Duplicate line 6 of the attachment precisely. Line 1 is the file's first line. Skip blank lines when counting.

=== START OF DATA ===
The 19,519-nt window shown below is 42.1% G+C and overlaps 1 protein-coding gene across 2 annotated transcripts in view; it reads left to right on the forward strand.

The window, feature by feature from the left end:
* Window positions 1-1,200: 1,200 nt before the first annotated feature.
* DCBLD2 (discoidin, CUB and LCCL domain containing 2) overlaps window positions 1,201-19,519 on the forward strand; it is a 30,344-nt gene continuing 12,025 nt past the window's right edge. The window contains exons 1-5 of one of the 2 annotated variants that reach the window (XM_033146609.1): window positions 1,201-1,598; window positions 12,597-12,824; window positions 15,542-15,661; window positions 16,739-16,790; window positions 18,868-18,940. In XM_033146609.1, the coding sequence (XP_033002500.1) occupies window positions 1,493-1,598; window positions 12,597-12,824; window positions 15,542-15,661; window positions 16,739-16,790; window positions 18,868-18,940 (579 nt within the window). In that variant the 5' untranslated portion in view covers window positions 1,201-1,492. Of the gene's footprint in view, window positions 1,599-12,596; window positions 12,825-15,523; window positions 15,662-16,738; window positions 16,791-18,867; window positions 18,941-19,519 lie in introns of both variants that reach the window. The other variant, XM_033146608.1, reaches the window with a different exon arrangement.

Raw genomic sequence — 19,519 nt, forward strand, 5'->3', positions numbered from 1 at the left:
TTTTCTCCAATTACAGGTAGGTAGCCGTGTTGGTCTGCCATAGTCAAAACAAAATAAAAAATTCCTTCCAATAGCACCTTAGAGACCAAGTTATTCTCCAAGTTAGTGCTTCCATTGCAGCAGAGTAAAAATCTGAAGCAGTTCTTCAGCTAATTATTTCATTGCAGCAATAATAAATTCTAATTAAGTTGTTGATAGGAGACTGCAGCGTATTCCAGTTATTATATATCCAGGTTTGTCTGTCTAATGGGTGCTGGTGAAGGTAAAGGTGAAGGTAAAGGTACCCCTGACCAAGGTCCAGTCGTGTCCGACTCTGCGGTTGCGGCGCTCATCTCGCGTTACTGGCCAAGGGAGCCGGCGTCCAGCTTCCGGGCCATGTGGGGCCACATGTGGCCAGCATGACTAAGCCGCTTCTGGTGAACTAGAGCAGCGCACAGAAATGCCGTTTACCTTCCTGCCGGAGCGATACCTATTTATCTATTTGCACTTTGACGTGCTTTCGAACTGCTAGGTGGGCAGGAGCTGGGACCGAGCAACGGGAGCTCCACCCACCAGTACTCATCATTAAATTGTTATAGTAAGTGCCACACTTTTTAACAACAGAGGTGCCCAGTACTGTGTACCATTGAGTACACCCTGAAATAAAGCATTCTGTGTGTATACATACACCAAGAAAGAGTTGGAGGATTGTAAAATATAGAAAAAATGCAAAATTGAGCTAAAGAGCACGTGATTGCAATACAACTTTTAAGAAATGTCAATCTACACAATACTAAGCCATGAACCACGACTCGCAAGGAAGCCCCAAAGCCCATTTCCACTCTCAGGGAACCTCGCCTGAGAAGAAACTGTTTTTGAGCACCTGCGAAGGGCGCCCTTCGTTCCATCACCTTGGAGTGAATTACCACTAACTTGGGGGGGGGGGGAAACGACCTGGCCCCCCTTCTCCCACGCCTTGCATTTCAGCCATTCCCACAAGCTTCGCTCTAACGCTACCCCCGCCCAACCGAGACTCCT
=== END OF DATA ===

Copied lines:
TTTTCTCCAATTACAGGTAGGTAGCCGTGTTGGTCTGCCATAGTCAAAACAAAATAAAAAATTCCTTCCAATAGCACCTTAGAGACCAAGTTATTCTCCAAGTTAGTGCTTCCATTGCAGCAGAGTAAAAATCTGAAGCAGTTCTTCAGCTAATTATTTCATTGCAGCAATAATAAATTCTAATTAAGTTGTTGATAGGAGACTGCAGCGTATTCCAGTTATTATATATCCAGGTTTGTCTGTCTAATGGGTGCTGGTGAAGGTAAAGGTGAAGGTAAAGGTACCCCTGACCAAGGTCCAGTCGTGTCCGACTCTGCGGTTGCGGCGCTCATCTCGCGTTACTGGCCAAGGGAGCCGGCGTCCAGCTTCCGGGCCATGTGGGGCCACATGTGGCCAGCATGACTAAGCCGCTTCTGGTGAACTAGAGCAGCGCACAGAAATGCCGTTTACCTTCCTGCCGGAGCGATACCTATTTATCTATTTGCACTTTGACGTGCTTTCGAACTGCTAGGTGGGCAGGAGCTGGGACCGAGCAACGGGAGCTCCACCCACCAGTACTCATCATTAAATTGTTATAGTAAGTGCCACACTTTTTAACAACAGAGGTGCCCAGTACTGTGTACCATTGAGTACACCCTGAAATAAAGCATTCTGTGTGTATACATACACCAAGAAAGAGTTGGAGGATTGTAAAATATAGAAAAAATGCAAAATTGAGCTAAAGAGCACGTGATTGCAATACAACTTTTAAGAAATGTCAATCTACACAATACTAAGCCATGAACCACGACTCGCAAGGAAGCCCCAAAGCCCATTTCCACTCTCAGGGAACCTCGCCTGAGAAGAAACTGTTTTTGAGCACCTGCGAAGGGCGCCCTTCGTTCCATCACCTTGGAGTGAATTACCACTAACTTGGGGGGGGGGGGAAACGACCTGGCCCCCCTTCTCCCACGCCTTGCATTTCAGCCATTCCCACAAGCTTCGCTCTAACGCTACCCCCGCCCAACCGAGACTCCT